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The Vision For Pleasantville
Although he wrote the Academy Award-nominated screenplays for Big and Dave, Ross had never had an idea this complex

Although he wrote the Academy Award-nominated screenplays for Big and Dave, Ross had never had an idea this complex. "When I first came up with the concept for Pleasantville, I had no idea if it could be done. The more I wrote, the more the world came to life, and the more impossible it seemed," he admits. "Not only was the execution clearly going to be huge, but the story itself bridged so many genres it defied an easy description. Finally I began to understand it like a modem Alice in Wonderland. Two kids go through the looking glass (a television set), and like Alice, what we have is a social satire contained within a fairy tale."

Considered by many to be one of the great modem-day cinema fableists, Ross took Pleasantville beyond the magical comedy of Dave and Big. "My initial idea was to ask: what would happen if there was a place where there was no color, noise, doubt or uncertainty? What if a world like a 1950's sitcom, in which everyone is polite and predictable, came to life? I thought it would open up some really wild opportunities as the characters began to experience emotion, ideas and passion for the first time. Then I thought what if that experience turned their world to color?"

Ross didn't know at first that this 'colorizing' would lead to a rift within the town. "As I continued to write, it became a battle between the status quo and those people in Pleasantville daring to be different and free. From there, the theme blossomed in me in a dozen different ways."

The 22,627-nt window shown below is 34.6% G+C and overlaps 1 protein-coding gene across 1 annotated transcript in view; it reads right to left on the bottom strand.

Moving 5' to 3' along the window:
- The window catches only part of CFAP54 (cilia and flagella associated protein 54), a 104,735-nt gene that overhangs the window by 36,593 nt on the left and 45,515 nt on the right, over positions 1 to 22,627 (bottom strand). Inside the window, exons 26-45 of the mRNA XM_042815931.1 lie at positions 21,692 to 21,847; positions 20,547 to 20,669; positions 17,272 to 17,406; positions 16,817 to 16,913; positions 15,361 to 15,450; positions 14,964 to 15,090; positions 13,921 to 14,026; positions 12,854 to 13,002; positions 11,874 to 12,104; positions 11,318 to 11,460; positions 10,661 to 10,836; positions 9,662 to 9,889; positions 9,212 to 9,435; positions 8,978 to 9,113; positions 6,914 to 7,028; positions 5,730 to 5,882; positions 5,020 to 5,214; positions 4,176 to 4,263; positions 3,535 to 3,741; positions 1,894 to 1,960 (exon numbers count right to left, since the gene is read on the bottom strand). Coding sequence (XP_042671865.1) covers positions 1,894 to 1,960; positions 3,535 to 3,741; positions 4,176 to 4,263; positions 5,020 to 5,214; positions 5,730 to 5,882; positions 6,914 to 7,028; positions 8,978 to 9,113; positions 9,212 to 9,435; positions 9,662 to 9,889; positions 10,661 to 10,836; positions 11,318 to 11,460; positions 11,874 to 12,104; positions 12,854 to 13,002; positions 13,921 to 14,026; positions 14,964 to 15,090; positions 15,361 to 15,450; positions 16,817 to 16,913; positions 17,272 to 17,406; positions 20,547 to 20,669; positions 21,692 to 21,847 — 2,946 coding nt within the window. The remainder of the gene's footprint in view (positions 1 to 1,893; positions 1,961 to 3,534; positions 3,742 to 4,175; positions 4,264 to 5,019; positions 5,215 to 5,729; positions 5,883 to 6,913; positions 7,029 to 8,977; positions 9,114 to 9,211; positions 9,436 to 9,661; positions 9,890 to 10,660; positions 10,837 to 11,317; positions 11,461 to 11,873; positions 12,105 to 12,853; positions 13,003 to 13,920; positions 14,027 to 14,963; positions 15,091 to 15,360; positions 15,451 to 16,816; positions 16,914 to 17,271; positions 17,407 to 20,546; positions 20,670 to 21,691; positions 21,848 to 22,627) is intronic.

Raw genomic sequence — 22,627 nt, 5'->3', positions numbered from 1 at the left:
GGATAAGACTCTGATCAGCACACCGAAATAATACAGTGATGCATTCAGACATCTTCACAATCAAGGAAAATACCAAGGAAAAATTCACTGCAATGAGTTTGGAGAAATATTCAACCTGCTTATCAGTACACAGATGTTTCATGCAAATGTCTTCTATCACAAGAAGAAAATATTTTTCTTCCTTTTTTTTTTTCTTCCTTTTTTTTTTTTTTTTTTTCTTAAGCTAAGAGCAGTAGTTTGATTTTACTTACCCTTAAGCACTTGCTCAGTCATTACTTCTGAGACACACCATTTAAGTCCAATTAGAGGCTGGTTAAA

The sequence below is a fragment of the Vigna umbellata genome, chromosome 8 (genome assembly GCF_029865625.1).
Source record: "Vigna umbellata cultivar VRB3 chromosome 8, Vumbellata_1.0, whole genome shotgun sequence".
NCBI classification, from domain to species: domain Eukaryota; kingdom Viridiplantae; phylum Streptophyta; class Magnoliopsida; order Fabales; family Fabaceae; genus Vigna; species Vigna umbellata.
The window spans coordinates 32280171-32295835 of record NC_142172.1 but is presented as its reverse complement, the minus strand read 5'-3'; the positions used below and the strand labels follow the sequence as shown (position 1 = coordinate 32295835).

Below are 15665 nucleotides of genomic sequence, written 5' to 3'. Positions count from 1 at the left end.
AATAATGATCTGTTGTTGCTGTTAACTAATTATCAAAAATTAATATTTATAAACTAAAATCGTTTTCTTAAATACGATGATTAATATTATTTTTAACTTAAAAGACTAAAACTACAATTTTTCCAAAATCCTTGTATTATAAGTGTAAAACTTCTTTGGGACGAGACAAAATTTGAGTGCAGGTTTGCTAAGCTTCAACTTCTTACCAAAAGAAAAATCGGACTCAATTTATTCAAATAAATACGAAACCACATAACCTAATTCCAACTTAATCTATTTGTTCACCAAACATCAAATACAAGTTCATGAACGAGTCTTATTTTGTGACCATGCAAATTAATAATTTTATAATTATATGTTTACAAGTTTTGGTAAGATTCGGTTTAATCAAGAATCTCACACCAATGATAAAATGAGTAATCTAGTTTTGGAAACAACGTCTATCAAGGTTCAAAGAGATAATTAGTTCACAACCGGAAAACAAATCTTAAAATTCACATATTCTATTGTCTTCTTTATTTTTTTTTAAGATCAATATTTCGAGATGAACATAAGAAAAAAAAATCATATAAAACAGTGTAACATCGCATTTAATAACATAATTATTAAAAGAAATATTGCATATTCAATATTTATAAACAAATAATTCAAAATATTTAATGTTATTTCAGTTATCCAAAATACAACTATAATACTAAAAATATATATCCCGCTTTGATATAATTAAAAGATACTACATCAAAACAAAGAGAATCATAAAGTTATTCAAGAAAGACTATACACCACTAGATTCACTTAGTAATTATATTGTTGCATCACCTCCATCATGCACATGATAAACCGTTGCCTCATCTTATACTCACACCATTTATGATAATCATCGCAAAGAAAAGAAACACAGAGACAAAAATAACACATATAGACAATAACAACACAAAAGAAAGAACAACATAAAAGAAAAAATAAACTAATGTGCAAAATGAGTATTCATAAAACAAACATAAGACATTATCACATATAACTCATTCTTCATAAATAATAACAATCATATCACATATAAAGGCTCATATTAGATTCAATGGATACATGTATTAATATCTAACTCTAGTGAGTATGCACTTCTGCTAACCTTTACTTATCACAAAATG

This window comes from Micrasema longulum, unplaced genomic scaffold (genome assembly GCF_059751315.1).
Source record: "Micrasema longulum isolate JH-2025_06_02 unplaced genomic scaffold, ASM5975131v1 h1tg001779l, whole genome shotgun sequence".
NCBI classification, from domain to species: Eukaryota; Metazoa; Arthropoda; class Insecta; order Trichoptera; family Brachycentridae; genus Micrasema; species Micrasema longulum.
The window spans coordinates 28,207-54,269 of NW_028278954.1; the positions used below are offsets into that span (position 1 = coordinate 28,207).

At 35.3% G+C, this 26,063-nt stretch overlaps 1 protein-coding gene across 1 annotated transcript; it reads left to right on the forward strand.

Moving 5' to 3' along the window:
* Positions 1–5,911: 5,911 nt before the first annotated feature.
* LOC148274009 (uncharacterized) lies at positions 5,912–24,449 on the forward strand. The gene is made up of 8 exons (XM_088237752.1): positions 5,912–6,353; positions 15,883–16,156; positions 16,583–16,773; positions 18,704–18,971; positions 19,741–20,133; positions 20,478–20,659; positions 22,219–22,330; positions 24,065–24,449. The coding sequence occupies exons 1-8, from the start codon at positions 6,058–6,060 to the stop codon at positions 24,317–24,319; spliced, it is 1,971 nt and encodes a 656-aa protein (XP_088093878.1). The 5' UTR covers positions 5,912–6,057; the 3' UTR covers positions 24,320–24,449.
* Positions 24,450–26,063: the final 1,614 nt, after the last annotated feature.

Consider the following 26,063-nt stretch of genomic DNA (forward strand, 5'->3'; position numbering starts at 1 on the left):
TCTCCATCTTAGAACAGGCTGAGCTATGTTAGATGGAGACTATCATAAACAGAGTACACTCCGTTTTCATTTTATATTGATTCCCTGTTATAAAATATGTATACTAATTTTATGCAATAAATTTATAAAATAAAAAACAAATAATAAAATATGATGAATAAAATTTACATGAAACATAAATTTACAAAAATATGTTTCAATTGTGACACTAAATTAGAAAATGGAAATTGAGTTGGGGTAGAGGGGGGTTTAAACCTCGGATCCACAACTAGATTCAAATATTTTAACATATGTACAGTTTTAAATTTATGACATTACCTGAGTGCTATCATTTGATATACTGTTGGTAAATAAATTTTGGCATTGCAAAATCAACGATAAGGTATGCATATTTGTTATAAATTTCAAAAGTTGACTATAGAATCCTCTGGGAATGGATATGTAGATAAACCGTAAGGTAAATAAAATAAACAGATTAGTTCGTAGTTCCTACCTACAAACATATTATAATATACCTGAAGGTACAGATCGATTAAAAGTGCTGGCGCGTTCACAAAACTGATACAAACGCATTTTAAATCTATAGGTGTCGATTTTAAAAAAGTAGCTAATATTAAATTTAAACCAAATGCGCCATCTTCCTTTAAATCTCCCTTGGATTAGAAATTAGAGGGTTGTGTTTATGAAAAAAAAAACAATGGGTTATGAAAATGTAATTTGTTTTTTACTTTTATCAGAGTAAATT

Ultimately, what is revealed is the importance of opposites and extremes in life. "How can you know what beauty is if you don't know its opposite? How can you know what you really love if you're never in danger of losing it? What the people of Pleasantville discover is that when they open up their eyes to life's greatest pleasures they also get its absurdities and agonies and terrors. It's all part of life and you can't pick and choose," Ross explains.

As this unique story took shape, Ross found his imaginative concept sparking personal reflections - especially about the simpler world that his parents grew up in and how it begat our own. He was drawn back into the years when his screenwriter father was blacklisted, memories that influenced the script's subtle inquiry into the emotional basis behind censorship and intolerance.

"I grew up in a very liberal household but liberal didn't mean feminist. When my mother started her career, my father, like many men in that era, still expected dinner to be on the table when he came home," Ross explains.

From the earliest stages, the world of Pleasantville was set in a 1950's utopia: an icon of simpler, more homogenous times. But the story is not merely an allegory about television; on the contrary, the television in Pleasantville is a conduit to explore the morals and values and fantasies of an era gone by.

"It's about the nostalgia for that sort of simplicity and why we long for it in our current age of complexity, "says Ross. "I never watched much 50's television. The idea was to create a precisely homogenized universe in which everything is tweaked to an absurd state of perfection."

Using this large canvas, the shortcomings of the 1950's and the 1990's are explored. "I think the story reveals that the repressed wholesomeness of an Ozzie and Harriet universe is just as bad as the morally bankrupt, hyperacti

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